To the last syllable of recorded time. (5. 5. 18-20) By any definition, Macbeth is a hero as the play begins. Already a thane, he fights valiantly for his king and is rewarded with a second thanage. The king’s ill-advised visit to his home adds to the honors he has earned for his bravery in battle. But like many a hero throughout history, his humanity has not been provisioned – although his devotion to his wife seems genuine. He is a tragic hero because his story meets the basic criteria defined by both Aristotle and Shakespeare: * The story leads up to, and includes, the death of the hero.
Macbeth is responsible for the calamity of his fall, although he recognizes this over the course of the play, not all at once at the end. * Supernatural elements (e. g. the witches) are present, as are hallucination (e. g. the dagger, the ghost of Banquo). * External conflict (with Macduff) joins with Macbeth’s conflicted state of mind to provide impetus to his tragic arc. * He is a man of high estate with a tragic character flaw who murders friend and foe alike until the reality of the isolation he has promulgated ultimately destroys him, thereby fulfilling the three stage minimum for Tragic Pattern. The exposition in the first two acts tells us all we need to know about this man (as it does in Richard III). The second, third, and fourth acts serve as the hero’s journey, bridging the change in the hero from the first act to the fifth. Macduff’s’ response to Macbeth’s treachery begins in the fourth act as he learns that his wife and son have been murdered. Resolution is reached in the fifth act as Macduff beheads Macbeth and the son of King Duncan assumes the throne. This is a complete tragic structure.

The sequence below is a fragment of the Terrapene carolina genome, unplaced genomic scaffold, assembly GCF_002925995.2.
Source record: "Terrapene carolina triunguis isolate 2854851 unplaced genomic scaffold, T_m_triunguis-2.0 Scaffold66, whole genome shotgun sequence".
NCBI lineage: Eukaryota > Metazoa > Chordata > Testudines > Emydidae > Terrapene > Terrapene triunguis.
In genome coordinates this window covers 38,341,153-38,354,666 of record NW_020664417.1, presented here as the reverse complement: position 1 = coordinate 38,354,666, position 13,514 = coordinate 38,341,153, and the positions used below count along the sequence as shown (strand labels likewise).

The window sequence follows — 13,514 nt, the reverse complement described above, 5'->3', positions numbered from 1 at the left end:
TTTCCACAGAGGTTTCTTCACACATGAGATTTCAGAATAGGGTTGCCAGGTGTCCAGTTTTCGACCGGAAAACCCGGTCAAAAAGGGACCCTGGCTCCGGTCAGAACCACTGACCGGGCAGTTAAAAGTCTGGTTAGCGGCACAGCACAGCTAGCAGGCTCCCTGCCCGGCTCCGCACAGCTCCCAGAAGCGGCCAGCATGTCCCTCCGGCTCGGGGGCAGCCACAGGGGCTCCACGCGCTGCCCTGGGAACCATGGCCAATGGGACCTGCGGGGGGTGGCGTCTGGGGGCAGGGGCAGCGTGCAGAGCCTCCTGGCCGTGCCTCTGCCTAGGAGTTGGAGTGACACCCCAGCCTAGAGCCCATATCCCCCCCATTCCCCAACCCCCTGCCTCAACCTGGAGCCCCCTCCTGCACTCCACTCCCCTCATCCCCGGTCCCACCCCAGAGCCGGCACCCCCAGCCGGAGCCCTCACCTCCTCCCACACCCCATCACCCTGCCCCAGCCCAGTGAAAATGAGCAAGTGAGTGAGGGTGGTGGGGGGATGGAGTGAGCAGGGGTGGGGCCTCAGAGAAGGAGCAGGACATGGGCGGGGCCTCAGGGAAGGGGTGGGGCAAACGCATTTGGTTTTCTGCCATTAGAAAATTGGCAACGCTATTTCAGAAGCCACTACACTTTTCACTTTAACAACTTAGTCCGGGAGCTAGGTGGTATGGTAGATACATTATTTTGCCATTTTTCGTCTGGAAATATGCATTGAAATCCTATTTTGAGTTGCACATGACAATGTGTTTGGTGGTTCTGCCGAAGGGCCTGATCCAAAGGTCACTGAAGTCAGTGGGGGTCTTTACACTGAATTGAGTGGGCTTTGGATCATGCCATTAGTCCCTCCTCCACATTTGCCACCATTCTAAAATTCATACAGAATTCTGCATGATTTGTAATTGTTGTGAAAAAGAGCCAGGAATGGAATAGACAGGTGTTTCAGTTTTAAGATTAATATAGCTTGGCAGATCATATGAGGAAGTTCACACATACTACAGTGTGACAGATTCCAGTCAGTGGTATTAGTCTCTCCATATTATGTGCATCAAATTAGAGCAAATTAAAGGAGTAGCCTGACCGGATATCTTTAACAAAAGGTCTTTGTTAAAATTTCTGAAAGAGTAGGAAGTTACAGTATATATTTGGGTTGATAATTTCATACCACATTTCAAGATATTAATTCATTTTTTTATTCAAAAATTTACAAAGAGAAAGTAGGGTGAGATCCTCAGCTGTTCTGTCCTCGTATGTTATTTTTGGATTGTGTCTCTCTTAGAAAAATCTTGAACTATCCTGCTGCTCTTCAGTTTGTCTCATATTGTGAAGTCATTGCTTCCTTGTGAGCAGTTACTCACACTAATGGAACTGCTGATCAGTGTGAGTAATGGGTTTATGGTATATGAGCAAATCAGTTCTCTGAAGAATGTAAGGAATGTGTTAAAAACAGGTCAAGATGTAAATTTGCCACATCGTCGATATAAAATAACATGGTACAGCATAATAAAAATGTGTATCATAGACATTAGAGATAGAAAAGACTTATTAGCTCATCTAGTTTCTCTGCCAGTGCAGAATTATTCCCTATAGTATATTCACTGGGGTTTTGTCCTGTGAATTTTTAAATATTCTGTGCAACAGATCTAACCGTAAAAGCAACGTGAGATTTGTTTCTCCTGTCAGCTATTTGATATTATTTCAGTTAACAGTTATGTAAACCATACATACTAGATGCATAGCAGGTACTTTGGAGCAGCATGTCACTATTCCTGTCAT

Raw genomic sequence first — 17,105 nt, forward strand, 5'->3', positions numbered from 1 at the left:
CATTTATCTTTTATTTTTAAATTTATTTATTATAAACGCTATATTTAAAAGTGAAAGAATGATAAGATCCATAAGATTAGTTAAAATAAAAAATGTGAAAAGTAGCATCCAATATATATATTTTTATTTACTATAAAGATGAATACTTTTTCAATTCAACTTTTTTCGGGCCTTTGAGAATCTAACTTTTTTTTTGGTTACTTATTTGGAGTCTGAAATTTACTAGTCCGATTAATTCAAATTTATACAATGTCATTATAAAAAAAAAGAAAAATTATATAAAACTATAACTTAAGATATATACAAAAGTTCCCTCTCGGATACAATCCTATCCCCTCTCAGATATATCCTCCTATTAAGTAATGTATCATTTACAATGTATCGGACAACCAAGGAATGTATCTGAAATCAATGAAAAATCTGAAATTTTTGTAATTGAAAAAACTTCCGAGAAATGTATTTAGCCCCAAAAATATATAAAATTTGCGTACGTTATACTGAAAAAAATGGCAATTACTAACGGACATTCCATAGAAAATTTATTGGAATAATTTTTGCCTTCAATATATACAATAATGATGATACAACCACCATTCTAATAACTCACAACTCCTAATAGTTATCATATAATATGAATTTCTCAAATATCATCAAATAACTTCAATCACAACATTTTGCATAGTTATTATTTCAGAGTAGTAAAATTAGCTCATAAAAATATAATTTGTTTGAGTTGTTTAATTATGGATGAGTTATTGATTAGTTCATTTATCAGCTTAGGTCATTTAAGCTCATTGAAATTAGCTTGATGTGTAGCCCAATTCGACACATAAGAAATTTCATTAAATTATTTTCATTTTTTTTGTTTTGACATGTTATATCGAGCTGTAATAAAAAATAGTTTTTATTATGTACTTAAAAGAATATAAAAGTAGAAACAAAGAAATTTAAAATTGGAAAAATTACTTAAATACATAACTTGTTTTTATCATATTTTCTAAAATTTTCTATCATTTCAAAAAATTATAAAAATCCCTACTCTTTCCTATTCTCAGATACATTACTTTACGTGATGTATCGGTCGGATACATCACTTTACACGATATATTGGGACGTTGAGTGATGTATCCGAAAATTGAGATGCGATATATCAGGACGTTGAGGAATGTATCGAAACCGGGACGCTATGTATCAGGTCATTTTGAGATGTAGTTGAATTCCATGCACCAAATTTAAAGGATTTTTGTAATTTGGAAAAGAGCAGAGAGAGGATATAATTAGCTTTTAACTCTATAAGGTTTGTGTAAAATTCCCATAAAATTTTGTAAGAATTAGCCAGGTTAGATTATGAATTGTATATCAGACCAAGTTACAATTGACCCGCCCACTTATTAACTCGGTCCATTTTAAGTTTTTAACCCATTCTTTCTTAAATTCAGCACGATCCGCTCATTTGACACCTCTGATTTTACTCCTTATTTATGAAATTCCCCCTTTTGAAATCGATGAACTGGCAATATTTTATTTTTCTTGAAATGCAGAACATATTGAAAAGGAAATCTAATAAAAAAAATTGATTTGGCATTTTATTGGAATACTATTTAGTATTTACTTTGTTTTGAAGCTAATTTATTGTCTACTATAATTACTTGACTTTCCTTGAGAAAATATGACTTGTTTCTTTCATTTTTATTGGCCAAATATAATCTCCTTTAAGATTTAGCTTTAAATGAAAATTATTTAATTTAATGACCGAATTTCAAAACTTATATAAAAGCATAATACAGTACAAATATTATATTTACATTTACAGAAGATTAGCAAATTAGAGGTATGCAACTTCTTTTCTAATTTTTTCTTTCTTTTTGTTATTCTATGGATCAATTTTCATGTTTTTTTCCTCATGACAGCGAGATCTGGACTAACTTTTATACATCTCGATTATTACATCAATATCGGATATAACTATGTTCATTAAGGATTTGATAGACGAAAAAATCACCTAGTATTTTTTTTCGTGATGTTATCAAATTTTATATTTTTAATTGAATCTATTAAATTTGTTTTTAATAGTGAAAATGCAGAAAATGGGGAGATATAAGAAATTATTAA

Adding the adjective tragic to hero sounds simple enough, but simple doesn’t always mean easy. Shakespeare just makes it look that way. Part II ??? The Movie It can be argued that filming a live stage play by simply positioning a camera in or behind the audience should yield the same result as seeing the play in person. After all, we sit in one seat throughout the play. But not long after Sennet and DeMille began making films, the effects that could be achieved with both movable and multiple cameras added a texture to films that the public expects and demands to this day.
A classic play like Macbeth becomes a good to great film when the director figures out that what he is doing is putting on the play on a hectare-size stage. His or her interpretation is vital to the success of the film, otherwise we would have hundreds of film versions of Shakespeare instead of just dozens. Polanski’s interpretation is clearly unique. So unique, in fact, that Roger Ebert gave the film a “thumbs up” but had this to say in his review in 1971: “Macbeth always before seemed reasonable, dealing with a world in which wrongdoing was punished and logic demonstrated.